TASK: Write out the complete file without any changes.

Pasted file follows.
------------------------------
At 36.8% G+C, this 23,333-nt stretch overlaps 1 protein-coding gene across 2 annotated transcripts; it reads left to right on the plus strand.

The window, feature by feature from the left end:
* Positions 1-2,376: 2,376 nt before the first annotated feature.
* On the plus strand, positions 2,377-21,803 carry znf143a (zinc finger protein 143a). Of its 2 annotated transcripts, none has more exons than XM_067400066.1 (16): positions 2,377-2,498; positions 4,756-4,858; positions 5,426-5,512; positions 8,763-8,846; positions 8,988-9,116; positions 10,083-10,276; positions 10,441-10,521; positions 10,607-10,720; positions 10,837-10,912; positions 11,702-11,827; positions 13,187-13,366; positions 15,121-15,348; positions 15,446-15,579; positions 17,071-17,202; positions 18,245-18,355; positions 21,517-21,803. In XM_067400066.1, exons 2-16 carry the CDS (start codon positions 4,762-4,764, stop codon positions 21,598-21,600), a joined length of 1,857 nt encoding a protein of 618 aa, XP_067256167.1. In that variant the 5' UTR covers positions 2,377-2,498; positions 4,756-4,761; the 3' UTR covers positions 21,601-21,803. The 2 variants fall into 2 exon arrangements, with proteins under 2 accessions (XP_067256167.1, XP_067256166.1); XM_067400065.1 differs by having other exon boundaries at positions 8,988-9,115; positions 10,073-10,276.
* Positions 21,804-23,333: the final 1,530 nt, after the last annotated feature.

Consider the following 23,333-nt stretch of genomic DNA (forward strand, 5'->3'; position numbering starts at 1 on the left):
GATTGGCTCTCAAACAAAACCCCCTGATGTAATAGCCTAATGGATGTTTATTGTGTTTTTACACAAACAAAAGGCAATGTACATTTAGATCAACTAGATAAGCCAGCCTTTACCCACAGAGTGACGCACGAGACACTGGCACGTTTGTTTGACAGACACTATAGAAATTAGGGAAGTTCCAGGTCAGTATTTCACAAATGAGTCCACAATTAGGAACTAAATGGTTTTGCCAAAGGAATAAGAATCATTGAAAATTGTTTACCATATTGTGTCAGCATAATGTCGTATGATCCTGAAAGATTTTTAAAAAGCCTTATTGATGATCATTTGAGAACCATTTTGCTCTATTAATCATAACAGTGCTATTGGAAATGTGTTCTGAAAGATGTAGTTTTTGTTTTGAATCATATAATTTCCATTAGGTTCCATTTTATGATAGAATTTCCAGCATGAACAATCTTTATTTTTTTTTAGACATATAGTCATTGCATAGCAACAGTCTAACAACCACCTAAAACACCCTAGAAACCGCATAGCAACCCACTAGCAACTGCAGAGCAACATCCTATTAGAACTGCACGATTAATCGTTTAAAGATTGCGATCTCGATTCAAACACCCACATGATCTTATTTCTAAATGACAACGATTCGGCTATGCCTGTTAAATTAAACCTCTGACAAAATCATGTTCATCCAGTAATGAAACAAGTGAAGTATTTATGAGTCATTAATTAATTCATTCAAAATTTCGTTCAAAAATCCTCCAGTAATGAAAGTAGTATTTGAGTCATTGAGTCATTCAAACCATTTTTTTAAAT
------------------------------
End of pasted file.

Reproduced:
At 36.8% G+C, this 23,333-nt stretch overlaps 1 protein-coding gene across 2 annotated transcripts; it reads left to right on the plus strand.

The window, feature by feature from the left end:
* Positions 1-2,376: 2,376 nt before the first annotated feature.
* On the plus strand, positions 2,377-21,803 carry znf143a (zinc finger protein 143a). Of its 2 annotated transcripts, none has more exons than XM_067400066.1 (16): positions 2,377-2,498; positions 4,756-4,858; positions 5,426-5,512; positions 8,763-8,846; positions 8,988-9,116; positions 10,083-10,276; positions 10,441-10,521; positions 10,607-10,720; positions 10,837-10,912; positions 11,702-11,827; positions 13,187-13,366; positions 15,121-15,348; positions 15,446-15,579; positions 17,071-17,202; positions 18,245-18,355; positions 21,517-21,803. In XM_067400066.1, exons 2-16 carry the CDS (start codon positions 4,762-4,764, stop codon positions 21,598-21,600), a joined length of 1,857 nt encoding a protein of 618 aa, XP_067256167.1. In that variant the 5' UTR covers positions 2,377-2,498; positions 4,756-4,761; the 3' UTR covers positions 21,601-21,803. The 2 variants fall into 2 exon arrangements, with proteins under 2 accessions (XP_067256167.1, XP_067256166.1); XM_067400065.1 differs by having other exon boundaries at positions 8,988-9,115; positions 10,073-10,276.
* Positions 21,804-23,333: the final 1,530 nt, after the last annotated feature.

Consider the following 23,333-nt stretch of genomic DNA (forward strand, 5'->3'; position numbering starts at 1 on the left):
GATTGGCTCTCAAACAAAACCCCCTGATGTAATAGCCTAATGGATGTTTATTGTGTTTTTACACAAACAAAAGGCAATGTACATTTAGATCAACTAGATAAGCCAGCCTTTACCCACAGAGTGACGCACGAGACACTGGCACGTTTGTTTGACAGACACTATAGAAATTAGGGAAGTTCCAGGTCAGTATTTCACAAATGAGTCCACAATTAGGAACTAAATGGTTTTGCCAAAGGAATAAGAATCATTGAAAATTGTTTACCATATTGTGTCAGCATAATGTCGTATGATCCTGAAAGATTTTTAAAAAGCCTTATTGATGATCATTTGAGAACCATTTTGCTCTATTAATCATAACAGTGCTATTGGAAATGTGTTCTGAAAGATGTAGTTTTTGTTTTGAATCATATAATTTCCATTAGGTTCCATTTTATGATAGAATTTCCAGCATGAACAATCTTTATTTTTTTTTAGACATATAGTCATTGCATAGCAACAGTCTAACAACCACCTAAAACACCCTAGAAACCGCATAGCAACCCACTAGCAACTGCAGAGCAACATCCTATTAGAACTGCACGATTAATCGTTTAAAGATTGCGATCTCGATTCAAACACCCACATGATCTTATTTCTAAATGACAACGATTCGGCTATGCCTGTTAAATTAAACCTCTGACAAAATCATGTTCATCCAGTAATGAAACAAGTGAAGTATTTATGAGTCATTAATTAATTCATTCAAAATTTCGTTCAAAAATCCTCCAGTAATGAAAGTAGTATTTGAGTCATTGAGTCATTCAAACCATTTTTTTAAAT